This happens already: Globally, it is believed that about 2 billion people, mainly in the developing world, consume 2,000 species of insects. Although mainly recognized as pests or a nuisance affecting human, plant and animal health, insects play essential role in minimizing food insecurity in addition to providing ecosystem services such as pollination, waste degradation and biological control. This has become especially important as the need for alternative protein sources increases due to rapid urbanization in developing countries and the shifts in the composition of global food demand. As a centre of excellence in insect science and its application, icipe is obliged to respond to the opportunity of promoting insects as food and feed to add value to the global call by the UN Food and Agriculture Organization and others to utilize insects to improve food and feed security and contribute to the livelihood of people and protection of biodiversity and ecosystems. The centre has responded to this call by establishing the "Insects for Food, Feed and Other Uses" programme. By doing this, we not only will contribute to improving food and nutritional security, we will be also alleviating the burden of hard labour on women and children.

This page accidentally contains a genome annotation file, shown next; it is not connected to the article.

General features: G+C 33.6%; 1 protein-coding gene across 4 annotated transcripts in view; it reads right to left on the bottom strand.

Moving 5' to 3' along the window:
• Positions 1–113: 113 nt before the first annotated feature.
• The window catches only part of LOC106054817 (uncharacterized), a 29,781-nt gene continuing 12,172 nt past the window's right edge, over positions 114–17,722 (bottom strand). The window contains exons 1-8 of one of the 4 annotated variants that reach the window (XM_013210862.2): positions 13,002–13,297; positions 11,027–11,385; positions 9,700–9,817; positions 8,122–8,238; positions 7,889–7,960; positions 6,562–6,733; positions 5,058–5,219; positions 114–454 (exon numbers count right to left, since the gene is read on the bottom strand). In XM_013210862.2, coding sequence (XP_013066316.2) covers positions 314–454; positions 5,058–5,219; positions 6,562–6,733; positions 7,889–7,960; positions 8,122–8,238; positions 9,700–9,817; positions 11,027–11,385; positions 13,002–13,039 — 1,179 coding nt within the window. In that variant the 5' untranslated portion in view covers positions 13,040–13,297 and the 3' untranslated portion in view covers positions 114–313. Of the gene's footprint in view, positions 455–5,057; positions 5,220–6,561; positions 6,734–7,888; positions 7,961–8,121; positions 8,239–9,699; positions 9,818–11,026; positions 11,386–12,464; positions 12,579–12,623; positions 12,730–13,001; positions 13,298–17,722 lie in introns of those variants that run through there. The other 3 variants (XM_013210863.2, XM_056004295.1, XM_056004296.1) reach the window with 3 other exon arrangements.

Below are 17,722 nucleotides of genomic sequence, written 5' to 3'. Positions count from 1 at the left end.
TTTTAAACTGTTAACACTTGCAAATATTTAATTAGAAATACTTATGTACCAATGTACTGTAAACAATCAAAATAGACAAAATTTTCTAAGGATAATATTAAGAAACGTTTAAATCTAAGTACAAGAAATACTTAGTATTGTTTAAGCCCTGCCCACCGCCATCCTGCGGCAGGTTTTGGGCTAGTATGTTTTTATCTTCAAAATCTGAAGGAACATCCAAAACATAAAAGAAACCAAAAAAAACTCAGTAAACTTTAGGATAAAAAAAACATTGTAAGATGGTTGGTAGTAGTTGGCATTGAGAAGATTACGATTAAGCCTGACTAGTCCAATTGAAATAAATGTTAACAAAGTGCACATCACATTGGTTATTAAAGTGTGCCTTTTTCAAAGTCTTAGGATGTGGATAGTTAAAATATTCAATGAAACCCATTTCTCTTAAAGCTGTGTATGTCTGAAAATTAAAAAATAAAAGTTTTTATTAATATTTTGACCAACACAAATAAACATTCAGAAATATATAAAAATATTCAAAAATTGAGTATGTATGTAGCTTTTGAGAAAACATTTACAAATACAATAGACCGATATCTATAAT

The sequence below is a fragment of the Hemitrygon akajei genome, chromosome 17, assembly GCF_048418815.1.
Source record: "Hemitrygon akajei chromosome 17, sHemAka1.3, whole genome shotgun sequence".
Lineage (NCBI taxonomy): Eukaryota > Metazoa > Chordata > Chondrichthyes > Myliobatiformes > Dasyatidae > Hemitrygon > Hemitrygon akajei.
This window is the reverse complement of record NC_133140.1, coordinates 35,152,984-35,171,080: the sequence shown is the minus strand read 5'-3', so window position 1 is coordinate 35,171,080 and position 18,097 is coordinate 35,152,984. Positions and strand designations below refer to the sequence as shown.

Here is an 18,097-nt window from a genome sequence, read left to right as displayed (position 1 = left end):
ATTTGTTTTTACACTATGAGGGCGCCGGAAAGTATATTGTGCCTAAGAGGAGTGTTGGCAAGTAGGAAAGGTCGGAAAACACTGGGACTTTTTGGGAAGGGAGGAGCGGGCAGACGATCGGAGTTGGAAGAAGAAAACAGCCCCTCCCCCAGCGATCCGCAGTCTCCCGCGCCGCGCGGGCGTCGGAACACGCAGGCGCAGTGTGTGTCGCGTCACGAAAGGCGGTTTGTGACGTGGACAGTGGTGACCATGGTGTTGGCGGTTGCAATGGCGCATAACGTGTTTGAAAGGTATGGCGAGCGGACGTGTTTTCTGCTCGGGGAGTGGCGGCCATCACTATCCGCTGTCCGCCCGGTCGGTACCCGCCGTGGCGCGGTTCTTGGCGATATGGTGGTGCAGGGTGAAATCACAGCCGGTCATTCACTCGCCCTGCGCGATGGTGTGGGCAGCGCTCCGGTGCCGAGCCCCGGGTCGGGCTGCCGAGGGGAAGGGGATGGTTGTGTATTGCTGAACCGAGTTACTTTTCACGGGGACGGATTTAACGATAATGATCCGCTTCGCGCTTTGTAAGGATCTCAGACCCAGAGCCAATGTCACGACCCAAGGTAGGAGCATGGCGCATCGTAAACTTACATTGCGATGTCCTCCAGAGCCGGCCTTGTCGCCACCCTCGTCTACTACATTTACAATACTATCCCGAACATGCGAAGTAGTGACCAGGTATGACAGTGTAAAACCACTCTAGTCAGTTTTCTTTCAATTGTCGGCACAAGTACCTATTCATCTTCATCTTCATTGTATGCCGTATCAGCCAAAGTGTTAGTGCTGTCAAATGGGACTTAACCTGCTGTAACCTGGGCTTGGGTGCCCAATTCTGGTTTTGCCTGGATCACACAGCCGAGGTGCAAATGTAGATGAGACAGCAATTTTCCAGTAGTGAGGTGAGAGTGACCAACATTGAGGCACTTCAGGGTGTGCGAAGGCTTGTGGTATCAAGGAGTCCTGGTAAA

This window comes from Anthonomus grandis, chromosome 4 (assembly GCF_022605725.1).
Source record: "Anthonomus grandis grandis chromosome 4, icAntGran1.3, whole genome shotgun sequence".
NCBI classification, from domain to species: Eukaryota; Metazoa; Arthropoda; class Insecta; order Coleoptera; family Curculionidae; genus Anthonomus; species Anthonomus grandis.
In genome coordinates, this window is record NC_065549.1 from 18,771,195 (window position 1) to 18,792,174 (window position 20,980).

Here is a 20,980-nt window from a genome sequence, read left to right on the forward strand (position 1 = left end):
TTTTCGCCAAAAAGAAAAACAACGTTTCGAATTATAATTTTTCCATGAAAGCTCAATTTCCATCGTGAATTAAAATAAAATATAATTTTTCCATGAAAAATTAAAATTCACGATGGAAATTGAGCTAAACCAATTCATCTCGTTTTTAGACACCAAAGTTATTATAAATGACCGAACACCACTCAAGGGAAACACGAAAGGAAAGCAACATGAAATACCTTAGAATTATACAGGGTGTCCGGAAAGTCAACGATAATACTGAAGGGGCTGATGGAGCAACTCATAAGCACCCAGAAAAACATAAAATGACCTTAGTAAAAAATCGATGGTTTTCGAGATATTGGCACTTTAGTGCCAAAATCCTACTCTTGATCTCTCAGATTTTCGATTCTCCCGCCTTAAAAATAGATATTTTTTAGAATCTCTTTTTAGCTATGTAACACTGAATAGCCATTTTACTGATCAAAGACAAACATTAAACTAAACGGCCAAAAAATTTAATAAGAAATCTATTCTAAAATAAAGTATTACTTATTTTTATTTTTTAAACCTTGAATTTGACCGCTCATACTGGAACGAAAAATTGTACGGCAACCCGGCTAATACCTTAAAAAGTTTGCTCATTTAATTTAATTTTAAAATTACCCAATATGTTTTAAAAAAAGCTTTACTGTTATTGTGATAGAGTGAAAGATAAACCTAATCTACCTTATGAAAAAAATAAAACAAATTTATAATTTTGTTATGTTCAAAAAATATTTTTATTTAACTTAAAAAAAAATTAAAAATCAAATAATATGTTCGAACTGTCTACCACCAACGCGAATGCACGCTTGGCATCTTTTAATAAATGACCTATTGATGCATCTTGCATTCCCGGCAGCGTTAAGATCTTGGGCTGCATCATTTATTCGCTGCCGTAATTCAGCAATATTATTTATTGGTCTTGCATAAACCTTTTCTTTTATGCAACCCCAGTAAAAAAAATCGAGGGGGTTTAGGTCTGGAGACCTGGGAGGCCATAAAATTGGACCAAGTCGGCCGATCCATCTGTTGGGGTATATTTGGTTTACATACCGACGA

It seems that icipe's activities, as well as its focus on insects and sustainable agriculture, are future-oriented, and keep an eye on the most vulnerable classes.

This is true. With the expanding agribusiness companies in the field of insects for food, feed and waste conversion in Africa, insects clearly have a role to play in significantly contributing to eradication of hunger, malnutrition and food insecurity in the UN’s post-2015 development agenda. Women and children play active roles in the edible insect sector, mainly in the collection, processing and sales, and all of these endeavours are important parts of many families’ livelihood strategies.

Cristina Serra